Gaillard: English FA one of weakest in Europe

William Gaillard, senior advisor to UEFA president Michel Platini, told a UK Parliament inquiry into the governance of English football that the national team would never be successful unless it followed models used in other countries.

"There is no doubt that turf wars have damaged English football and the FA is probably in a weaker spot than any other FA in Europe - probably the result of the overwhelming power of professional football especially as expressed by the Premier League and Football League," he said.

"In most other countries the professional game has a minority position and is not so overwhelming. The FAs tend to rule over all aspects of football."

Gaillard reckoned England should learn from Dutch football, which he said was "an excellent grass-roots model," and that the FA should have a technical director.

"In most other Continental countries, the priority is given to the social and educational role of sport," he said.

"Within the FA there should be a national technical director fully in charge of football education and grass-roots for the whole country who would delegate out but would remain in command of the overall picture. That's what exists in most other good educational models in Europe."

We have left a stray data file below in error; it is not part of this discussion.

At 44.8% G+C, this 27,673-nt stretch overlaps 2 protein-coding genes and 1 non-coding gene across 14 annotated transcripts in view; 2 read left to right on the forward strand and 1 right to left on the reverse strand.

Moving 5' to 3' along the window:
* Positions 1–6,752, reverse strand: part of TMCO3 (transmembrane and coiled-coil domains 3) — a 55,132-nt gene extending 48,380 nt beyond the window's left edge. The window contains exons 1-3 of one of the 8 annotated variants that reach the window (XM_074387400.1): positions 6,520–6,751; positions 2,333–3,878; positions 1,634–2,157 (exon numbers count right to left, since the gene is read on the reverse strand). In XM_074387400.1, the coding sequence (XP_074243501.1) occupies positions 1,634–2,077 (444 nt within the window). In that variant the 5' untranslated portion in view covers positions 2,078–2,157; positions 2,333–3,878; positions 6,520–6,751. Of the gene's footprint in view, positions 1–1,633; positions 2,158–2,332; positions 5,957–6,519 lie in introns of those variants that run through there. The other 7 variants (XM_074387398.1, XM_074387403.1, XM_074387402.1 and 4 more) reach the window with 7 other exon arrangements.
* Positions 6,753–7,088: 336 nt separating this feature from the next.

British Sports Minister Hugh Robertson told his fellow Members of Parliament that football was the worst-run sport in the country.

"When I look at the corporate governance operations in sports, particularly the big five, it was noticeably worse than in any other sport, he said.

"There are no independent non-executive directors - every single one of the directors is a white male and late middle-aged and there is no one who has played the game to any reasonable level and no women or anyone from the ethnic communities."

Robertson also said that women footballers would be the biggest losers if there was no unified British team in next year's Olympic Games in London.

Scotland, Wales and Northern Ireland have refused to participate in the football in the Games, fearful of losing their status as independent nations in FIFA.

"I will try to persuade my counterparts of what FIFA have said, which is that there is no threat to their independence by contributing to a Great Britain team," he said.

"Strangely enough, the greatest losers if we are unable to get over the line on this one will be women's football which would get an unbelievable showcase through London 2012 in a way that it doesn't always get otherwise."

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